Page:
I went to Swaziland and came back from eSwatini; that certainly wasn’t planned. In fact, Swaziland existed for just 24 hours after my arrival on 18 April 2018.
This year, the country formerly known as the Kingdom of Swaziland is celebrating 50 years of independence. It also happens to be King Mswati III’s 50th birthday, which is fitting given that he is considered the embodiment of the nation. Along with the Queen Mother, Ndlovukazi (Great She Elephant), Mswati III has ruled since the death of his father in 1982. Although his rule has its excesses – not least his 20+ royal residences and almost as many wives – he is generally well liked and respected by the Swazi people.
The 50:50 celebrations – the golden jubilee for king and country – was scheduled for 19 April, and I was fortunate enough to be invited to join the foreign press corps. Short of being a VIP, there was no better way to get a front-row seat for the pomp and circumstance.
The venue was the Mavuso Trade and Exhibition Centre near Mbabane, which doubles as an athletics stadium. Protocol dictates that the king never announces his arrival time, so there was a general air of anticipation in the grounds as we waited.
The TV crews, including one immaculately attired cameraman in traditional tribal dress, were broadcasting live across the nation, and the stands were packed with colourful crowds. Those who couldn’t get into the grounds thronged around the gates, watching proceedings on huge screens.
In the centre of the stadium, soldiers in immaculate khaki and silver dress uniforms stood in a grid formation, no doubt sweltering in the heat of the sun. They were replaced by marching brass bands and majorettes, whose furry hats imitated those of the soldiers at Buckingham Palace.
Finally, Mswati III appeared in the royal box. To one side was the 50:50’s guest of honour, the President of Taiwan, and to the other the Queen Mother. I had hoped to see the king in his traditional warrior attire, as he is so often pictured in official photographs, but on this occasion he was wearing a dress uniform: a crimson red jacket, gold epaulettes and sash, and plenty of commemorative medals.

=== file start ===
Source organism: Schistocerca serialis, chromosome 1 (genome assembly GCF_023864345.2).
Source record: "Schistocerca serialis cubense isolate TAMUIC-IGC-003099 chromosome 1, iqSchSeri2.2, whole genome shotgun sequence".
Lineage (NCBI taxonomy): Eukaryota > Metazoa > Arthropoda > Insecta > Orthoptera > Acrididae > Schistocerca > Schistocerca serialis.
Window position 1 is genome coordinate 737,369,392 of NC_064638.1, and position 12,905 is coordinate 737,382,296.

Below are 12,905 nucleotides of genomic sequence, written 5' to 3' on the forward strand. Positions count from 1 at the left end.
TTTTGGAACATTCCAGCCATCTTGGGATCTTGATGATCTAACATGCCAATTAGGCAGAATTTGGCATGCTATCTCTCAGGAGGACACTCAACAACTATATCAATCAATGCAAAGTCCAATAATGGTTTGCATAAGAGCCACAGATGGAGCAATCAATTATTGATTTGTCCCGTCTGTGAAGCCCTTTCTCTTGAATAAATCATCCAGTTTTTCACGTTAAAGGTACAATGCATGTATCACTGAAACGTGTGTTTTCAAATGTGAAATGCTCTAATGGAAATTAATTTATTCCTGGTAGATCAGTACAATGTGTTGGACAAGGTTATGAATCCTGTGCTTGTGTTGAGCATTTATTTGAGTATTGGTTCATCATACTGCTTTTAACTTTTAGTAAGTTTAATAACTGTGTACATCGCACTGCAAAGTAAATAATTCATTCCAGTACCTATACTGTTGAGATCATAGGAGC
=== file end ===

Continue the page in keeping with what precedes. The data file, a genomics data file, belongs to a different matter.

The king is bilingual in siSwati and English as he was educated at an English public school. English is an official language and a key part of the Swazi curriculum. I was intrigued, however, that in spite of his distinctive western attire, he chose to address his people entirely in siSwati, breaking periodically for interpreters to repeat his message in English and in sign language.
Swaziland – the name given to the country by the British – would be no more.
But as the speech unfolded, the reasoning became clear: nationalism. He spoke slowly, steadily, about his vision for Swaziland to become a First World nation. And then, with obvious gravitas, he said something which caused the crowds to erupt into cheers. I had to wait a minute or so for the translation: with immediate effect, Swaziland – the name given to the country by the British – would be no more. Mswati III was officially reviving eSwatini, the older name used by the Swazis.
Rhodesia had become Zimbabwe, Nyasaland had become Malawi, and now, 50 years after independence, Swaziland was finally casting off one of the last symbols of imperialism and naming itself in its own tongue. The lowercase ‘e’ is not a typo but a deliberate choice.
In jubilation, the dancing began in earnest. Wave after wave of singers, dancers and drummers burst forth into the centre of the stadium with an energy which was exhausting to watch. There were school girls in grass skirts in hot pink, bright blue and red; teenage swing dancers with infectious enthusiasm and choirs of matriarchs with powerful voices, each woman draped in a blue flag-like wrap decorated with the 50:50 crest.
Only the official fly past – four stunt planes performing synchronised acrobatics – could drown out the sound of drums. One of the king’s numerous sons, this one the spitting image of his father, led a legion of warriors in dance, the red feathers in his hair denoting his royal birth. His sisters, glamorous, modern princesses, sashayed en masse out on to the field for a closer view of the spectacle and so that the amassed crowds could admire them.
Such exuberant expressions of culture are rare in today’s world. The closest thing it reminded me of was the Opening Ceremony of the Olympic Games. But the Swazis are rightly proud of their heritage, actively celebrating their traditions not for the benefit of tourists but so that they preserve their own identity and enjoy its pleasures.
South African Airways flies direct from London to Johannesburg, from where it is a 3-hour drive to eSwatini (Swaziland).
Africa Exclusive arranges bespoke itineraries across Africa, and a 7-day tour of South Africa and eSwatini starts from £2,233 per person.
The latest tourism information for eSwatini is available from the national tourism board.
For more information on the country’s history and culture, check out our Swaziland guide: